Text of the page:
I think about how current incentives work. I was chatting the other day with another Matt, Matt Langdon of the Hero Workshop. He was saying to me that he was setting up the Hero Workshop as a non-profit because he would feel bad about making a profit off of this work. Really? Why, I thought? There are plenty of people getting rich off of doing nasty stuff like making cigarettes and selling drugs and lobbying governments to keep us oil dependent. And there are even more people making millions from just producing a load of crap we don't need. Why should the people contributing positively from the world have to take the martyr road? My second thought was, "No friggin wonder it is an uphill battle to get people to do stuff like Matt is doing!" Matt's are rare. Dedicating your life for the betterment of others is a beautiful, amazing thing, but if you can't pay the bills or provide financial security for your family and your future, you will probably end up getting burnt out really fast.

There is no reason for us to be holier-than-thou about our contributions (not to mention the very essence of holier-than-thou points to the fact that we want recognition, which means the act itself is not, after all, selfless). Good for those of us who have sacrificed ourselves for the benefit of the wider community, but we should never become martyrs because of it. We should, instead, be thinking of ways to create more of us to do the work...'cause at the end of the day we have to make a living...or at least I do.

I'm personally overjoyed that people are making gazillions off of the green movement (as long as it's not a hoax). The fact that you can do good AND do well is an amazing incentive and, I think, the tipping point for people to actually start giving a damn...through consumption, yes, but if that's what it takes, I'm all for it. This is America after all. We vote through our consumption...that we have a choice to vote for positive change is awesome.

I've been thinking a great deal about incentives and I think that people like Jane McGonigal and Austin Hill are doing amazing work in this area, incentivizing acts of kindness through gaming techniques. Ethically, people may have a problem with gaming human nature, but I don't. To game towards the good is helluvalot better than to incentivize people towards acts of exploitation, waste, corruption and greed. And, believe me, the long-standing dominant atmosphere favors the greedy.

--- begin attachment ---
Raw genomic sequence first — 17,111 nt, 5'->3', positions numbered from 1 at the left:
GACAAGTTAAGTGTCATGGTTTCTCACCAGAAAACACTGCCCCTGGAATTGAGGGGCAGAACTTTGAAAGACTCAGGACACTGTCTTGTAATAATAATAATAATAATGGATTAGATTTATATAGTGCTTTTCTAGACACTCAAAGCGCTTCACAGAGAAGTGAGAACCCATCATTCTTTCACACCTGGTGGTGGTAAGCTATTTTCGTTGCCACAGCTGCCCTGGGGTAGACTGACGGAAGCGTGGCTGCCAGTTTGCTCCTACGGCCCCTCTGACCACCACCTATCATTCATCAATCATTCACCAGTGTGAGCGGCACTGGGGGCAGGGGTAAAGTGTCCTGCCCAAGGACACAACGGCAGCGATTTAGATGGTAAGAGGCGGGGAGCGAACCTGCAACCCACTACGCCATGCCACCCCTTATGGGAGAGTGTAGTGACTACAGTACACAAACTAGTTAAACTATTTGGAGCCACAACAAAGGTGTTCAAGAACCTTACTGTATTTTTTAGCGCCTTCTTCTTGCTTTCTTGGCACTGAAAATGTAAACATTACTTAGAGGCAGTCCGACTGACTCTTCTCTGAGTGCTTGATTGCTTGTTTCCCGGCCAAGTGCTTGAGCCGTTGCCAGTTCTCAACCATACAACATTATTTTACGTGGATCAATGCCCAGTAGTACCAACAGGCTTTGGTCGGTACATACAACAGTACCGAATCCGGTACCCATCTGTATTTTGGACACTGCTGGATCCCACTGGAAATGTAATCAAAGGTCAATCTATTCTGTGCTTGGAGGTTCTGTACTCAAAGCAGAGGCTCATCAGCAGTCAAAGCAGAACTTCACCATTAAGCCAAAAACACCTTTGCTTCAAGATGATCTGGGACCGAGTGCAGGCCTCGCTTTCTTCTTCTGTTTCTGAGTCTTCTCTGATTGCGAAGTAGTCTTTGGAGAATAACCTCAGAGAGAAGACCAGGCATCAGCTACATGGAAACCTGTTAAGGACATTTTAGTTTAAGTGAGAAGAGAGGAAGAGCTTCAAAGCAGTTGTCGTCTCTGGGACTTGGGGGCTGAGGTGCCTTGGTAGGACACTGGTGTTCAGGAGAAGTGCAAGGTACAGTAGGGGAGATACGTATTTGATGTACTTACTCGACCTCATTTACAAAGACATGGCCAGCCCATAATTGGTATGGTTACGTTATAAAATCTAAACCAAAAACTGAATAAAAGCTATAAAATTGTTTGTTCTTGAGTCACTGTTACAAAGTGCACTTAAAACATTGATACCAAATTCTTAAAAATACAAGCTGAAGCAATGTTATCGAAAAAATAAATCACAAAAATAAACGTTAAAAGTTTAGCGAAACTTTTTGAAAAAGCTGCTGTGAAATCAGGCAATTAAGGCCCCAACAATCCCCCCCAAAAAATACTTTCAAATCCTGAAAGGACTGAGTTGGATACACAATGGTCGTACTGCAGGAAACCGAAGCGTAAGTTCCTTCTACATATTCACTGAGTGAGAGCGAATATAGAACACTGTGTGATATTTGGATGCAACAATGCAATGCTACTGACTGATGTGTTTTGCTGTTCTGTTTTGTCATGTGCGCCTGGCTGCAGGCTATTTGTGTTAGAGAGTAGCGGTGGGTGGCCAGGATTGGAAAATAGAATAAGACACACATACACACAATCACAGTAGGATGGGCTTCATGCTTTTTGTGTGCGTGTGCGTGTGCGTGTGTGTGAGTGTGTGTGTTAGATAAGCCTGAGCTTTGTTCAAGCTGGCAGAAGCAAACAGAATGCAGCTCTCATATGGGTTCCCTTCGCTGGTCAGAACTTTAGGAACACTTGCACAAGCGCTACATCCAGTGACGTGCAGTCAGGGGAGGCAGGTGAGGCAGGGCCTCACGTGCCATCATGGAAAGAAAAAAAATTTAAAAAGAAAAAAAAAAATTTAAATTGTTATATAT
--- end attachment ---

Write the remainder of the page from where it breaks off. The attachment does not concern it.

For the upcoming HeroCamp, I'm going to be concentrating on incentives. Having a 15 year-old who is not in that 0.01% has been eye-opening for me. He's a good kid and very talented and I love him, but whenever I speak of heroism or positively contributing to the greater good, he rolls his eyes at me and calls me lame. What incentivizes him? Well, money is the biggest thing unfortunately, but he also plays games like World of Warcraft, where I watch him sacrifice himself and his points constantly to move his tribe forward. And when I asked him to come to HeroCamp and be our Lame-Meter, he agreed. I incentivized him with a voice...a chance to influence an outcome...a chance for him to shine. Okay, and a few days off of school, too, but that was less of an incentive than the rest. I asked him to be himself and told him that would be a key role in what we're working on. The incentive is ego.

I believe that raising Whuffie is also good incentive that encourages positive contributions. However, I am not so blind as to ignore the way that people exploit this as well. There is an upside and downside of everything. We need to figure out better ways to reward those that are doing good in the world (and sometimes this means that they need to make money from it) and remove the incentives for people to exploit influence in the networks (by making it harder for them to make a living - refusing to buy their goods or read their blogs).

So, in conclusion, I believe that making a better world comes down to building in positive incentives (beyond 'it's the right thing to do') for good deeds and removing the incentives for bad deeds.

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You can't eat Whuffie (but it's getting harder to eat without it)

How to Monetize Whuffie The last couple of times I've come across the border to apply for my TN1 Visa (NAFTA Visa between Canada and US), the border officers have Googled me. And, to my surprise, have actually told me that the results were good enough to back up the resume I handed them. One official actually said, "You should state on your resume that you are very Google-able!"